On an evening walk, she passes longtime neighbors she once sold chocolate bars for school fundraisers. Crack houses. Her corner church.
Cars slide by in slow motion, music booming, full of young men who give her a close looking-over.
“I knew something would happen if I stayed there,” says 15-year-old Teresa Brooks. “I knew I wouldn’t be able to do what I want when I get older.
“Being a black young teenage girl, I didn’t want to get caught up with some guy, have kids, be shot. I knew I didn’t want that and I had to do something about it. I said, `I’m not taking it.”’
Too often, black teens pump up the dropout or juvenile crime rates. Brooks decided her life would be different.
She wants to be a role model, not a statistic.
In the past year, she’s been a two-time district champion on the school track team, brought up her grades, landed a steady job at Seafirst Bank. She earns $7 an hour, way better than the minimum-wage jobs most teens hold, if they work at all.
Brooks says she knows why kids get in trouble.
“They wind up doing something dumb, thinking, `That person will think I’m cool.’ … Kids get in trouble because they don’t know where they fit in. They don’t know who they are.
“It’s harder being a black teenager. People think, `Oh, she’s black. She must be a bad girl.’ I walk into stores and people follow me. I get called `nigger’ a lot. I just kind of blow it off.”
Brooks is one of six children, ages 6 to 21. One brother has served time for drug trafficking and has dropped out of school. Her mother and her two sisters got pregnant out of wedlock. Her father died in December. She and her mother argue about whether he’s her “real” dad.
So, she says, “I have two dads.”
Brooks moved out of her East Central home in the middle of the night last winter, settling in with her uncle’s girlfriend near the South Hill.
“I just left. I kept strong. I thought if I don’t care no one will. So I had to care.”
She struggled in her freshman year this year at Spokane’s Lewis and Clark High School.
“I thought, no one cares. Just sit back and not work in class. Look around at everyone. Be the class clown.”
Not for long.
“I had a teacher, Amy Kim, who told me, `You are not a bad kid and you need to stop labeling yourself that way.’ That meant the world to me.”
It was just the beginning.
“She’d ask all these questions: `What did you eat last night? When did you go to bed? Did you see your friends?’ Right away, I knew she cared.”
Kim, 26, a first-year teacher at Lewis and Clark, told Brooks she expected better from her. She flunked Brooks that quarter.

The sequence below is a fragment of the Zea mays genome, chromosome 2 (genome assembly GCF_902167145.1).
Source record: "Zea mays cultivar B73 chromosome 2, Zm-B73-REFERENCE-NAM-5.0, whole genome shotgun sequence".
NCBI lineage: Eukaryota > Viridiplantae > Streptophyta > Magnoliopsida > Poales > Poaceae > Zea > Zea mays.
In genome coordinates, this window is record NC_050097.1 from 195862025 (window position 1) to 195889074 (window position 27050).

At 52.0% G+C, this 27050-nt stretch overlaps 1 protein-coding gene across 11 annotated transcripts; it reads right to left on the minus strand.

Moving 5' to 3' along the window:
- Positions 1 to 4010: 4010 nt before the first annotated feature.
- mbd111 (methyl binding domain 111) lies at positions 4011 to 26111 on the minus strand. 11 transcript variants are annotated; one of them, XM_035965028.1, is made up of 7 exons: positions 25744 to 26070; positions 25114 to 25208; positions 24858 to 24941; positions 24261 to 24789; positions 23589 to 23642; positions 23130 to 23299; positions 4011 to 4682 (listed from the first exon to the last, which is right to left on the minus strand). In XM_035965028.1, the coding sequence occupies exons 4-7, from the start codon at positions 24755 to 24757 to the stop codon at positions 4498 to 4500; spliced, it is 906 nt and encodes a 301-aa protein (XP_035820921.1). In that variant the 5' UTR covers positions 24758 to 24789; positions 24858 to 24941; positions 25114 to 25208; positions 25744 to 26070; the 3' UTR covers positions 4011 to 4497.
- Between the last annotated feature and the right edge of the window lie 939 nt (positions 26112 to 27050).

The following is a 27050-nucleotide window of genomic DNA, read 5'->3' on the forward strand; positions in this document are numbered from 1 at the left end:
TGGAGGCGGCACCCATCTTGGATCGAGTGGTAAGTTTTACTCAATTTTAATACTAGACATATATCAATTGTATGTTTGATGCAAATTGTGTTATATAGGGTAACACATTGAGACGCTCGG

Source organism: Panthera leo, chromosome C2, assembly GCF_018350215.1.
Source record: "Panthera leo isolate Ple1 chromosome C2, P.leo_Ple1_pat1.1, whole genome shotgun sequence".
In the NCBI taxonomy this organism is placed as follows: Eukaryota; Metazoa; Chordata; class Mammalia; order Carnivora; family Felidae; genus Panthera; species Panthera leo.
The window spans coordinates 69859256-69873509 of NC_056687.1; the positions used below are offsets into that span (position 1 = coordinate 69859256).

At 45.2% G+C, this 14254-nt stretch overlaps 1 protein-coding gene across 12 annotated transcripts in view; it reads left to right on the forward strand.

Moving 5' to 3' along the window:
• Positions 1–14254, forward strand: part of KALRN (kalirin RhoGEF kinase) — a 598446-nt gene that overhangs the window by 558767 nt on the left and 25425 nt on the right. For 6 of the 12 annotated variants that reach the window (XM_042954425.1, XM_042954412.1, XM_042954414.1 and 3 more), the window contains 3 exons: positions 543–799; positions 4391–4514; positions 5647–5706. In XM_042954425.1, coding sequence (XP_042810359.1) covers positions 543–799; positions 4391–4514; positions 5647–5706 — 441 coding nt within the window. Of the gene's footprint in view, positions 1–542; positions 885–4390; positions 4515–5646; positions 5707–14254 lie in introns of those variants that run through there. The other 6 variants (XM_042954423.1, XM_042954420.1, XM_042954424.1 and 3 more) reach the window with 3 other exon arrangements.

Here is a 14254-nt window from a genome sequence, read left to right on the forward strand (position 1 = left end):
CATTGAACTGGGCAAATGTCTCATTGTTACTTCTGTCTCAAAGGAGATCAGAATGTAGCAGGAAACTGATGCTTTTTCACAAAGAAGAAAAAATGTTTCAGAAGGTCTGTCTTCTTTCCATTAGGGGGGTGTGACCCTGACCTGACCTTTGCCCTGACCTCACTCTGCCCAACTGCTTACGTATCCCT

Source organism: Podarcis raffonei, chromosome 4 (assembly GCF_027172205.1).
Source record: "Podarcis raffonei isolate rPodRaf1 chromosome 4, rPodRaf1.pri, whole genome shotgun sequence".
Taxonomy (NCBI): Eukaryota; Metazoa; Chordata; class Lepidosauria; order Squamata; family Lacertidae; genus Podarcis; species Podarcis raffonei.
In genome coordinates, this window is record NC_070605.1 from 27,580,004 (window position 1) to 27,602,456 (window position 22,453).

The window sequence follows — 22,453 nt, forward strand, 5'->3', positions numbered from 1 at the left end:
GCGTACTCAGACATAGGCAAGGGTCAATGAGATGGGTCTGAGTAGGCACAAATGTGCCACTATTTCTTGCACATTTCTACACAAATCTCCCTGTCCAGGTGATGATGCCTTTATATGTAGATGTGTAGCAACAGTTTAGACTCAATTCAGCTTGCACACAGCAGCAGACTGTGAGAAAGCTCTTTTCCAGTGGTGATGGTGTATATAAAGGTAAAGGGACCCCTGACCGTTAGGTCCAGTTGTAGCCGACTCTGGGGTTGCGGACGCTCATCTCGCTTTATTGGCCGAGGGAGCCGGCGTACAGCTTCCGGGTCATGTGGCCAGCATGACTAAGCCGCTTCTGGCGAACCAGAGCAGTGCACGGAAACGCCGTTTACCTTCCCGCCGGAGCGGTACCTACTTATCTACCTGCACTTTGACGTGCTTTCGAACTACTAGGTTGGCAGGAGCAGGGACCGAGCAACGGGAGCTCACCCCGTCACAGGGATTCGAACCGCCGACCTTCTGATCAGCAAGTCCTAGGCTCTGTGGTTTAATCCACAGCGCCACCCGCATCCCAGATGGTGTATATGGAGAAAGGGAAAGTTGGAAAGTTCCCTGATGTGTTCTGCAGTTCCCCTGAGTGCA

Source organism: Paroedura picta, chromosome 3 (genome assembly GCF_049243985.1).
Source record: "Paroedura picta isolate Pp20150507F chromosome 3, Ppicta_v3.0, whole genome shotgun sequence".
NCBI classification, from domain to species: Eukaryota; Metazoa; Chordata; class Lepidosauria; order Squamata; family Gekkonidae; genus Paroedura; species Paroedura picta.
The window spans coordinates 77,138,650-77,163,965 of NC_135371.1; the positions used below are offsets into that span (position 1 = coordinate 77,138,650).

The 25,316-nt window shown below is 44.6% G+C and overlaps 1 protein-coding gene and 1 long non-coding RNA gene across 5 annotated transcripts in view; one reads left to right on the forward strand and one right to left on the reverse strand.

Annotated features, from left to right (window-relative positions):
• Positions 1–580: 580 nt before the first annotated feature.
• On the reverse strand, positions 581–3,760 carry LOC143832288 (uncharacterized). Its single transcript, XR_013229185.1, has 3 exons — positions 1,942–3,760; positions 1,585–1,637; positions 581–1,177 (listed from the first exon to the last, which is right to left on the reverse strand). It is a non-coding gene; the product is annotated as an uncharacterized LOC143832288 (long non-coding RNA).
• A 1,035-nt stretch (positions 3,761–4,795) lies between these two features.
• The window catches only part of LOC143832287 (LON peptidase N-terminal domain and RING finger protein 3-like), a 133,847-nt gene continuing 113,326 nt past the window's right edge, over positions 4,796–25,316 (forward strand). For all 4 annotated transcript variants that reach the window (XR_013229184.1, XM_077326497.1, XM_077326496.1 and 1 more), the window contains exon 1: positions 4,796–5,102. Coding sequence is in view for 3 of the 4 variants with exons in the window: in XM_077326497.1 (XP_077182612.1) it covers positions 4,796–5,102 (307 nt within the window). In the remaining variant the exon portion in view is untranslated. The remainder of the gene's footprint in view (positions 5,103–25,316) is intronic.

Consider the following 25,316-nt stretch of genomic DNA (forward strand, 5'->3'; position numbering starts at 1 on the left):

“Teresa didn’t like me very much at first,” Kim says. “Her attention span was about five minutes. We got off to a rather rocky start.
“Maybe a month into it she asked if we could talk during lunch. I felt that she started reaching out to me a lot more.”
That’s when Kim and her husband decided to go to one of Brooks’ track meets.
“Sometimes in life you do things and you don’t realize the impact they have on other people. I don’t think I knew how important it was for her,” the teacher says.
Kim also enlisted her mother, science teacher Virginia Ledgerwood, in the fight to bring up Brooks’ grades.
“I hated learning about chemistry and stuff,” Brooks admits with a roll of her eyes.
But Kim and her mother kept pushing and soon Brooks dug herself out of a deep hole and passed her science class. She brought her failing grade in English up to a solid C.
“She’s no ace student, but I think now she is on the right track,” Kim says.
Coach Mark Vandine also marveled at Brooks’ work ethic on the track.
“Everyone couldn’t believe what she was doing. Everyone was amazed. She just didn’t want to lose those races.”
Brooks cut down on the hours at her job at Seafirst so she could devote more time to track practice.
She switched late in the season to a new event, the 400 meters, and impressed her coach and teammates with her performance. She placed third in the state and helped her relay team win first place.
Brooks’ teammates named her most valuable player this year, the first time a freshman ever earned that honor. She’s already attracting the attention of coaches at state colleges and universities.
If Brooks works hard, Vandine thinks she could even make it to the Olympics. “It’s very possible for her,” he says.
Her mother, Janice Tensley of Spokane, doesn’t worry about her daughter leaving home so young.
“Whatever she wants to do,” she said, shooting Brooks a look across the family living room.
“I feel she should be at home,” she said. “But it’s not like you are out on on the streets. I don’t have a problem with it.”
Brooks credits her teacher for pulling her off a dead-end track before it was too late.
“People noticed I was like a totally different person. My friends were like, `That’s cool. She helped you.’ Teachers aren’t always bad people.”
Now Brooks wants to be the first in her family to go to college. To compete in the Olympics. Maybe be a police officer, or a counselor.
And she’s relying on herself to deliver.
“I know a lot of people who think the world owes them something. They think, `I’ve had a bad life. The world owes me something.’ They have their hand out. Yet they won’t feed themselves. I would tell them to be strong.”
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